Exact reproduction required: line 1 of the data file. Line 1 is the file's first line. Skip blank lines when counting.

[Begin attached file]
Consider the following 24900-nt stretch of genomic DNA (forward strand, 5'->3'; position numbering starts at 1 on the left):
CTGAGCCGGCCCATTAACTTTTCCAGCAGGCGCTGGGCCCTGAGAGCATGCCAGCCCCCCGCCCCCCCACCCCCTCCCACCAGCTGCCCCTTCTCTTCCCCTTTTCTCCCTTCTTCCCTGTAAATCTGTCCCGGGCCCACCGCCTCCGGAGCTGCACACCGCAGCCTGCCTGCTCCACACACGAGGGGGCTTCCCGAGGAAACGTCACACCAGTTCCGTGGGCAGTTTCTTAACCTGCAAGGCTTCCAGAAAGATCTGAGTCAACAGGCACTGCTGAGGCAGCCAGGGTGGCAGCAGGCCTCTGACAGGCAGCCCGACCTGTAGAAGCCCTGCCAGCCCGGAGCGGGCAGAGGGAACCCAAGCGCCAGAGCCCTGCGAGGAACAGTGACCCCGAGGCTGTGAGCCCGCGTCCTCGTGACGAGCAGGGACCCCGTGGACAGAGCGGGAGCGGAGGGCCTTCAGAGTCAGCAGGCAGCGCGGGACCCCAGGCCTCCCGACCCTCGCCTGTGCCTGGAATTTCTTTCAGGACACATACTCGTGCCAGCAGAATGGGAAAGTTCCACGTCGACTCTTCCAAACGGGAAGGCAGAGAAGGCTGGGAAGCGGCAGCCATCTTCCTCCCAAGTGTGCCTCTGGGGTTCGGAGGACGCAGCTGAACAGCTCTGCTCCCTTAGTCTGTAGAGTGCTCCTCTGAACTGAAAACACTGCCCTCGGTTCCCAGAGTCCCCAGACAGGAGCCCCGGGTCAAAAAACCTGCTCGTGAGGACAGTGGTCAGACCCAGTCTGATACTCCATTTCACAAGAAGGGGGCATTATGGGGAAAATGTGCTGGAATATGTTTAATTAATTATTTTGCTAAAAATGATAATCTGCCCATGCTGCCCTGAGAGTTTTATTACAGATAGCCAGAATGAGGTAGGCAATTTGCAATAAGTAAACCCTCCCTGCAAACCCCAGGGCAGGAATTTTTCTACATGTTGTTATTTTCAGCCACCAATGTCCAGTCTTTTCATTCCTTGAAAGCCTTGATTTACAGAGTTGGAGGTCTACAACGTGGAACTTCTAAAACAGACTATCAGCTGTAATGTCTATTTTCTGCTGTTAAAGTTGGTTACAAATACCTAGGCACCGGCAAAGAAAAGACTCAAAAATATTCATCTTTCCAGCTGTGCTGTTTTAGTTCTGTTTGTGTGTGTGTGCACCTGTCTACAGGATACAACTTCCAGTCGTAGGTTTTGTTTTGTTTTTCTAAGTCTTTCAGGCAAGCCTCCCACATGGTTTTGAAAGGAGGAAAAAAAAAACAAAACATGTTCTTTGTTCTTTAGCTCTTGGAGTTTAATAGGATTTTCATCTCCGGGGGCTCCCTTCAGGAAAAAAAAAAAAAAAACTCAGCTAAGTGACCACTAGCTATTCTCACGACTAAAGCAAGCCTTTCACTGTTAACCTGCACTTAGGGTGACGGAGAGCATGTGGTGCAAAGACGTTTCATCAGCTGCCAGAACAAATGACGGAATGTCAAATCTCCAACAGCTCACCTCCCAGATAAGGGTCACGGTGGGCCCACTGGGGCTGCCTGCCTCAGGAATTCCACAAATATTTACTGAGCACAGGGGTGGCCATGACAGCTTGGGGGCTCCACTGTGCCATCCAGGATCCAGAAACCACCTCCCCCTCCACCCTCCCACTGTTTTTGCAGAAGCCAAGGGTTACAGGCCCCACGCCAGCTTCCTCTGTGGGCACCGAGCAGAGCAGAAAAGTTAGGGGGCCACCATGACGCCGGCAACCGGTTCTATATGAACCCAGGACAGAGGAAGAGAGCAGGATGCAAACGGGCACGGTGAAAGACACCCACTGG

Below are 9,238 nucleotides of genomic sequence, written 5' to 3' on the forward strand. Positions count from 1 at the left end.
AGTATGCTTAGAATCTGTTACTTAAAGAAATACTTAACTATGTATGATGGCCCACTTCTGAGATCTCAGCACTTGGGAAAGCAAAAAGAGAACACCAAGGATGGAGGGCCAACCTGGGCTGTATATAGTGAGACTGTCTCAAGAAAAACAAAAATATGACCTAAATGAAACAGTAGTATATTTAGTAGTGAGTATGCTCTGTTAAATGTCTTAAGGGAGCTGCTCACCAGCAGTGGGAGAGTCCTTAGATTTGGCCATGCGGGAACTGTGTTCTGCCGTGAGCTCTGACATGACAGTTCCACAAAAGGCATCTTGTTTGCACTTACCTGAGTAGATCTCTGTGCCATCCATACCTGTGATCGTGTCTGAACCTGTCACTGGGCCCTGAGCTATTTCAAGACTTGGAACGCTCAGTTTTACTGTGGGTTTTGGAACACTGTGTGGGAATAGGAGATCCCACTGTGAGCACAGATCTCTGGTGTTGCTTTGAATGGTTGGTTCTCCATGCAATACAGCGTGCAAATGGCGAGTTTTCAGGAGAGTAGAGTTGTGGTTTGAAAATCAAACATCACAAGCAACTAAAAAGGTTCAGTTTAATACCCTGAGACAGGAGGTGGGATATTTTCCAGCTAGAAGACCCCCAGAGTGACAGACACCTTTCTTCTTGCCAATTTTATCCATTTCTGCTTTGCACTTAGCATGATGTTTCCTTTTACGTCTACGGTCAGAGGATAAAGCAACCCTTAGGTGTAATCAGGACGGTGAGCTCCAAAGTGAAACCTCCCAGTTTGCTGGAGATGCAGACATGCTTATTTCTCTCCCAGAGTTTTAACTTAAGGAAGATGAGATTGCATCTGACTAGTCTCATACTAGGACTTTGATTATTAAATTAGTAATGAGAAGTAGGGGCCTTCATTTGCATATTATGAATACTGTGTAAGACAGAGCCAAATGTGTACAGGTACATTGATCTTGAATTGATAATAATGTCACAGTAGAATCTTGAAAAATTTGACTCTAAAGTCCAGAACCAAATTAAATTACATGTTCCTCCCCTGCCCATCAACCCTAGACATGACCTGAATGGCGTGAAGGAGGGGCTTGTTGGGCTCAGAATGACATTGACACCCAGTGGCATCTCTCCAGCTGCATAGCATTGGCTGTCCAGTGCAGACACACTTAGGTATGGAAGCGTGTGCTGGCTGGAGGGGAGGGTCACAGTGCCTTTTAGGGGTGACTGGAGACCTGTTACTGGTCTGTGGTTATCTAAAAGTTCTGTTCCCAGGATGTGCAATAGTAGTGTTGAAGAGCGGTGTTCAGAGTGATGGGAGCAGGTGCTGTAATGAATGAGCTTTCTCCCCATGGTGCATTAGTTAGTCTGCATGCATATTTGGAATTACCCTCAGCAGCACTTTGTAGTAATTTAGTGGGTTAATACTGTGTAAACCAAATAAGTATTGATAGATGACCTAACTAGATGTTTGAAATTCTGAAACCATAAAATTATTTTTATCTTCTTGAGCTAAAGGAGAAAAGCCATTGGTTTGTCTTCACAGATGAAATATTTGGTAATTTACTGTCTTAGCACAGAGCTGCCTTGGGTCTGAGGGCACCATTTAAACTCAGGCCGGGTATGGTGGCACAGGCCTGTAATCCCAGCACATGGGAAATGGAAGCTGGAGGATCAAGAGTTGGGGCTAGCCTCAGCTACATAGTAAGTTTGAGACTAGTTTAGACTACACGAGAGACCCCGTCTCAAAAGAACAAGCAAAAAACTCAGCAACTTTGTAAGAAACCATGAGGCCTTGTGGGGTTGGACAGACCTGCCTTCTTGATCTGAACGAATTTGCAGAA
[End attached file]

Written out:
Consider the following 24900-nt stretch of genomic DNA (forward strand, 5'->3'; position numbering starts at 1 on the left):